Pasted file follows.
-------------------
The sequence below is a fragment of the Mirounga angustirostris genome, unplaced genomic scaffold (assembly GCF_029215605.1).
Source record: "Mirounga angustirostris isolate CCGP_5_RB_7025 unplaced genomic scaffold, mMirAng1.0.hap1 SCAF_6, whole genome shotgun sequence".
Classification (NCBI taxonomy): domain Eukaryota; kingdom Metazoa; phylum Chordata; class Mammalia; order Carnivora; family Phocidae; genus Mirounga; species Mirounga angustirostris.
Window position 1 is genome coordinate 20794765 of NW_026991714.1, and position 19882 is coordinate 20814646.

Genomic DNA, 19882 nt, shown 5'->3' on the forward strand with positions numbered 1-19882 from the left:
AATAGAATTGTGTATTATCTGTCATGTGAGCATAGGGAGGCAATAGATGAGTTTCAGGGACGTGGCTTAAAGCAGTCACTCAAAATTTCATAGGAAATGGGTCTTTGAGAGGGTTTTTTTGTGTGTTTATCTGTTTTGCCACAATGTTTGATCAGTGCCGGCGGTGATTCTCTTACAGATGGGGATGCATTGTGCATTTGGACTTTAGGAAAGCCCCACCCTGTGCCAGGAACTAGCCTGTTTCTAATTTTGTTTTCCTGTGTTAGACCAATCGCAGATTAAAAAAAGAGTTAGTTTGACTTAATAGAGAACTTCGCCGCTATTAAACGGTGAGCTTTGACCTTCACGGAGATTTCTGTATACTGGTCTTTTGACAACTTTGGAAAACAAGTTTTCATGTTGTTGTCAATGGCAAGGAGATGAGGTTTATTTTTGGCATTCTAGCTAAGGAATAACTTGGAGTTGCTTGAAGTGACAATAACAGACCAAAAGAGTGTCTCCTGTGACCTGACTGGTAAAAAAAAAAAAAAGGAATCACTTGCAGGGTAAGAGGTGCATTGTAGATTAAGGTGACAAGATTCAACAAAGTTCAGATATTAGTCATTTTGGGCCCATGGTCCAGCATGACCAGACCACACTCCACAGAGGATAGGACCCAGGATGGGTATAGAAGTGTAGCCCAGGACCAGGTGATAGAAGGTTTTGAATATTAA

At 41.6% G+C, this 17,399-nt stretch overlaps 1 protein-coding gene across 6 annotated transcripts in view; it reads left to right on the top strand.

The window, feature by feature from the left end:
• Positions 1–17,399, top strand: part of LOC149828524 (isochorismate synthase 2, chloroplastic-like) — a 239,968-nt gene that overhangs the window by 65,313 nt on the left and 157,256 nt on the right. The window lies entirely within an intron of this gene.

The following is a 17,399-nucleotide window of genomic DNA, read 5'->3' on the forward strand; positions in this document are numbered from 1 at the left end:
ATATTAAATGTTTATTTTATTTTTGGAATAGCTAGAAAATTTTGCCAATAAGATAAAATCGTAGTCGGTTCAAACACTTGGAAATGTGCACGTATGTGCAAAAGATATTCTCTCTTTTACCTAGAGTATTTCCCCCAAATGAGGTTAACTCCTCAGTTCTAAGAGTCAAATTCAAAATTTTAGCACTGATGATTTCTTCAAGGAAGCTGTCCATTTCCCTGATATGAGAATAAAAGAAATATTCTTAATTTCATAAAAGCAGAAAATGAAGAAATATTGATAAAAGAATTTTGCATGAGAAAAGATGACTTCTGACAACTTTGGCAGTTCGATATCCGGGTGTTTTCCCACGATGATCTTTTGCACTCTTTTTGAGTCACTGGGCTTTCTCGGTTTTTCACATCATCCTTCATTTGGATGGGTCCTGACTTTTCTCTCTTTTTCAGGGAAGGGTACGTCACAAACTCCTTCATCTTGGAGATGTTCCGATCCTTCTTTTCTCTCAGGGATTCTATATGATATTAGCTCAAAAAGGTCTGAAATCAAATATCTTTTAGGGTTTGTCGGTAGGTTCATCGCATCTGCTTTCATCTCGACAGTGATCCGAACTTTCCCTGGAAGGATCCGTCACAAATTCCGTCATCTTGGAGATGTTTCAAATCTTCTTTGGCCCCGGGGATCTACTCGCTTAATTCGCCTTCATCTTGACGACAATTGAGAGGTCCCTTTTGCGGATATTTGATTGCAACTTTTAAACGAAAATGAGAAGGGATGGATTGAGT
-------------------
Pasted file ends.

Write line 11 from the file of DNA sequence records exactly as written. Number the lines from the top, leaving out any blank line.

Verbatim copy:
ATATTAAATGTTTATTTTATTTTTGGAATAGCTAGAAAATTTTGCCAATAAGATAAAATCGTAGTCGGTTCAAACACTTGGAAATGTGCACGTATGTGCAAAAGATATTCTCTCTTTTACCTAGAGTATTTCCCCCAAATGAGGTTAACTCCTCAGTTCTAAGAGTCAAATTCAAAATTTTAGCACTGATGATTTCTTCAAGGAAGCTGTCCATTTCCCTGATATGAGAATAAAAGAAATATTCTTAATTTCATAAAAGCAGAAAATGAAGAAATATTGATAAAAGAATTTTGCATGAGAAAAGATGACTTCTGACAACTTTGGCAGTTCGATATCCGGGTGTTTTCCCACGATGATCTTTTGCACTCTTTTTGAGTCACTGGGCTTTCTCGGTTTTTCACATCATCCTTCATTTGGATGGGTCCTGACTTTTCTCTCTTTTTCAGGGAAGGGTACGTCACAAACTCCTTCATCTTGGAGATGTTCCGATCCTTCTTTTCTCTCAGGGATTCTATATGATATTAGCTCAAAAAGGTCTGAAATCAAATATCTTTTAGGGTTTGTCGGTAGGTTCATCGCATCTGCTTTCATCTCGACAGTGATCCGAACTTTCCCTGGAAGGATCCGTCACAAATTCCGTCATCTTGGAGATGTTTCAAATCTTCTTTGGCCCCGGGGATCTACTCGCTTAATTCGCCTTCATCTTGACGACAATTGAGAGGTCCCTTTTGCGGATATTTGATTGCAACTTTTAAACGAAAATGAGAAGGGATGGATTGAGT